The Kennedy Center's Handel Festival closed its sixth season Saturday night in the Concert Hall with Tatiana Troyanos as the eponymous hero of "Julius Caesar" and "Ariodante." Here was a brilliant artist in her glorious prime, sharing the gift of greatness with her public. The evening, which also included eight choral and orchestral selections by Handel under Stephen Simon's direction, was a complete triumph.

Caesar's arias looked ahead to the San Francisco production that is to star Troyanos later this month. Ariodante's music recalled the Kennedy Center's opening season, when the American mezzo-soprano sang that role opposite Beverly Sills' Ginevra. Those with long memories--or even those with private tapes of that occasion--were not disappointed, for Troyanos is singing better than ever. It was unusual to hear Caesar's music sung by a famous Cleopatra. And it was a revelation to hear it in the voice intended by the composer. After the chorus "Caesar, Caesar," Troyanos came, sang and conquered. "Kneel in tribute" was a lesson in eloquence. And "Fleet o'er flow'ry meadows," the delicate dialogue with the violin, which makes no sense with the usual baritone Caesar, was unforgettable: violinist Jody Gatwood matched the singer's brilliance phrase by phrase, and Troyanos altowed a hint of portato while descending to the chest voice that gave the great Caesar a welcome touch of vulnerability.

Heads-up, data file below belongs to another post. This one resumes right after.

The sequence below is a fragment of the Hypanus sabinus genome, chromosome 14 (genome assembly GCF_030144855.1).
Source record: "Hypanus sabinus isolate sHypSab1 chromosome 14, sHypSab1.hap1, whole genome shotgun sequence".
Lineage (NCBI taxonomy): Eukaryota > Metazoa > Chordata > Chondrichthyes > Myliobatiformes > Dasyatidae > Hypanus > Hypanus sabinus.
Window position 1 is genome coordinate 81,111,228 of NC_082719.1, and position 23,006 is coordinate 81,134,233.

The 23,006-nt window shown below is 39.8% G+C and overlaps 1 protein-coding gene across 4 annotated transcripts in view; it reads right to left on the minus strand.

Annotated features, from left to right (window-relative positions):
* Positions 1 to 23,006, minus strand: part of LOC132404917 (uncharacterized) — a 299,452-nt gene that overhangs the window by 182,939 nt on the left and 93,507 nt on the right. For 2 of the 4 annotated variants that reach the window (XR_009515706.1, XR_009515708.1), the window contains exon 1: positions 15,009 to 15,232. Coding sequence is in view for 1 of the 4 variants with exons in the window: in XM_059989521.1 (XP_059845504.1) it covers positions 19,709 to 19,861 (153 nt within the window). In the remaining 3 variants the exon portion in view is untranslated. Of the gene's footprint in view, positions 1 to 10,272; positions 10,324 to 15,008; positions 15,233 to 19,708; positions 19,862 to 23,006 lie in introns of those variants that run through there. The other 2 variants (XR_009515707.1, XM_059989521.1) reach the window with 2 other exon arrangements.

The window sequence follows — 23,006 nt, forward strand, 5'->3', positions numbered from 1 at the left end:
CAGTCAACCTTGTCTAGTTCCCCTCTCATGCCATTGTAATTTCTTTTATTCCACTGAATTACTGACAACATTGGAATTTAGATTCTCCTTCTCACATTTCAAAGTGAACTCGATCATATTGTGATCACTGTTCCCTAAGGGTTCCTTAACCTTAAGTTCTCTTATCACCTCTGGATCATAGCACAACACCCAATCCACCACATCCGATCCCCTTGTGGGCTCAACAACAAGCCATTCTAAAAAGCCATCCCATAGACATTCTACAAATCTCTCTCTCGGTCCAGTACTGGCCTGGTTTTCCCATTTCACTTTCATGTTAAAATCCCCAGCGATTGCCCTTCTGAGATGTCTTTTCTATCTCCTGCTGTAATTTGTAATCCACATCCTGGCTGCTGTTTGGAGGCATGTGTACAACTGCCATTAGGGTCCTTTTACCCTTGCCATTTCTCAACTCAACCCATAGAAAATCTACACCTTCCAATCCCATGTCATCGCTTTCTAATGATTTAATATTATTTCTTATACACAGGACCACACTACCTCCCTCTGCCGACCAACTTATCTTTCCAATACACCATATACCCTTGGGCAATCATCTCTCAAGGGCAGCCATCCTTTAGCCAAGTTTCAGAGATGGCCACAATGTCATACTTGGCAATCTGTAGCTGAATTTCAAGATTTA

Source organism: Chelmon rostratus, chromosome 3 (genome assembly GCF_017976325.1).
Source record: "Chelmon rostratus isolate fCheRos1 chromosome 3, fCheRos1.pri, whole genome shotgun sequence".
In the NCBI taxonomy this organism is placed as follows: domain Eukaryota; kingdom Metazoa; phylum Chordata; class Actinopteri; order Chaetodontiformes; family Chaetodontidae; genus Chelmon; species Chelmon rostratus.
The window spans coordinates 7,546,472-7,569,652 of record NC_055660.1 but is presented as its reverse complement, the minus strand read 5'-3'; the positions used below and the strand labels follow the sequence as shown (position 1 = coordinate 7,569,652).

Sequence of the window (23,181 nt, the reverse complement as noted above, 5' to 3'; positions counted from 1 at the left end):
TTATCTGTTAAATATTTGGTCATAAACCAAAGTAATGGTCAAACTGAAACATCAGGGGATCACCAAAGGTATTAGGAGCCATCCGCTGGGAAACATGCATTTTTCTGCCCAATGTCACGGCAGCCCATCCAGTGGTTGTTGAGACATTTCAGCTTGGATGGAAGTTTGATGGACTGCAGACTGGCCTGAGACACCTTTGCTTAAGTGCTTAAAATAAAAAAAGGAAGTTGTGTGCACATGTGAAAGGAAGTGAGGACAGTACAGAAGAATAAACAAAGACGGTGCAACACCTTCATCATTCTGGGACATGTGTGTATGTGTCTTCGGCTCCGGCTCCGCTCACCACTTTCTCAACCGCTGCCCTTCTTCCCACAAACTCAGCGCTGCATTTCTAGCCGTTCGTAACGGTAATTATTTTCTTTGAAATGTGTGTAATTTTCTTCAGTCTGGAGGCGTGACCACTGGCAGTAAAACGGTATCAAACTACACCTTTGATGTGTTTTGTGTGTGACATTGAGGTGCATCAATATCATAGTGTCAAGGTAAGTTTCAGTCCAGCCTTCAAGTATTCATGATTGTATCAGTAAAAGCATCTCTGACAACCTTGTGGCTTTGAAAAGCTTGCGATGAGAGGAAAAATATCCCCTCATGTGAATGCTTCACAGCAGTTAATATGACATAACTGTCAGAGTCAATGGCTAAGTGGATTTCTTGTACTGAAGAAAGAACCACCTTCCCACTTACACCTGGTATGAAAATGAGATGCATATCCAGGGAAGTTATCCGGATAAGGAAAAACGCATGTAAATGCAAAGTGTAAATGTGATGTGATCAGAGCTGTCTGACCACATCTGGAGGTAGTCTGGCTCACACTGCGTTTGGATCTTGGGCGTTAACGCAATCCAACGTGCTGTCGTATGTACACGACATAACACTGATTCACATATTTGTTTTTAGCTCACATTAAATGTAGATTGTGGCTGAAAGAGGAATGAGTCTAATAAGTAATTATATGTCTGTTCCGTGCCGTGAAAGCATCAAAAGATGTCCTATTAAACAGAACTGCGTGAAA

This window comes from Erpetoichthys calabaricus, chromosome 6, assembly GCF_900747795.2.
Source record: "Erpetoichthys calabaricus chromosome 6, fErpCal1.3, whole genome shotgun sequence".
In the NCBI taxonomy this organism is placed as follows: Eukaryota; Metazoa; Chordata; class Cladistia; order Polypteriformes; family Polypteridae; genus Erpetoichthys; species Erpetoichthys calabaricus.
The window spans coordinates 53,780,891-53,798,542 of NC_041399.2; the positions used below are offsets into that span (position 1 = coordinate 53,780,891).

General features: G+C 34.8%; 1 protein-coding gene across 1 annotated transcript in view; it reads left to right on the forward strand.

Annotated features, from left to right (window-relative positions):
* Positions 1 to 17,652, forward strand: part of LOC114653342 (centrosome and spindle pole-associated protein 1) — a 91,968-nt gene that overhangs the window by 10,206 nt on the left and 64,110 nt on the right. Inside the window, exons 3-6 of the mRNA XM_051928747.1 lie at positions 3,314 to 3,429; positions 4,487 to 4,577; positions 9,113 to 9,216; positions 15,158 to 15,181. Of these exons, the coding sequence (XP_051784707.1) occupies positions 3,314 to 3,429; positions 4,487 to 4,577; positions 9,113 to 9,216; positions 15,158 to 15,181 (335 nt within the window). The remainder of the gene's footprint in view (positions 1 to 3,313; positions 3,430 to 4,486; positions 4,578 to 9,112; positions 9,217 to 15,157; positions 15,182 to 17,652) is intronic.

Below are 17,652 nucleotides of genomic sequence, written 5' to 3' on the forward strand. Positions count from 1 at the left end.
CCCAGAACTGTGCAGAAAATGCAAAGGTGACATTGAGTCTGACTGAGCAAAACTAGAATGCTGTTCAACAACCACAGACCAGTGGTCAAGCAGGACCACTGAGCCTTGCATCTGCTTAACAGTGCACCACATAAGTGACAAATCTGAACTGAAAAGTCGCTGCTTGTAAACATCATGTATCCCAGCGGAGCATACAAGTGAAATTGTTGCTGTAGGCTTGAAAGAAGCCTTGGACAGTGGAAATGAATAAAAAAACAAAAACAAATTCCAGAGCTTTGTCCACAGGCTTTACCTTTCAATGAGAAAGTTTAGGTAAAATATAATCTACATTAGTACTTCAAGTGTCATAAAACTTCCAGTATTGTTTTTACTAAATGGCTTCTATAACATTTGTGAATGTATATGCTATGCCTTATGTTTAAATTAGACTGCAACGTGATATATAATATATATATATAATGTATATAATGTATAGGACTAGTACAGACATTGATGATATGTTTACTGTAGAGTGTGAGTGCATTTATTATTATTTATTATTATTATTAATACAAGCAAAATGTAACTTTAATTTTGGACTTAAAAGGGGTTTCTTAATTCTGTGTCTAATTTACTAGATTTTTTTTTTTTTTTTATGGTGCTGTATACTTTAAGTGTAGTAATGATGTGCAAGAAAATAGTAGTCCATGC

Ariodante's "Scherza infida" was a lesson in legato and dignity, while "Con l'ali di constanza" was a coloratura showpiece that was outdone by a surprise encore of "Dopo notte" from Act III of the same opera. It was dazzling, the kind of performance for which superlatives should be reserved. Troyanos' coloratura is never an empty display of fireworks. Like a siren, her sound is sensuous, dark and seductive. Yet everything is done within the style and within the seamless voice, the divisions of her runs are clear but never vulgar, and the music is imbued with the elegance and passion that are the heart of Handel's greatness.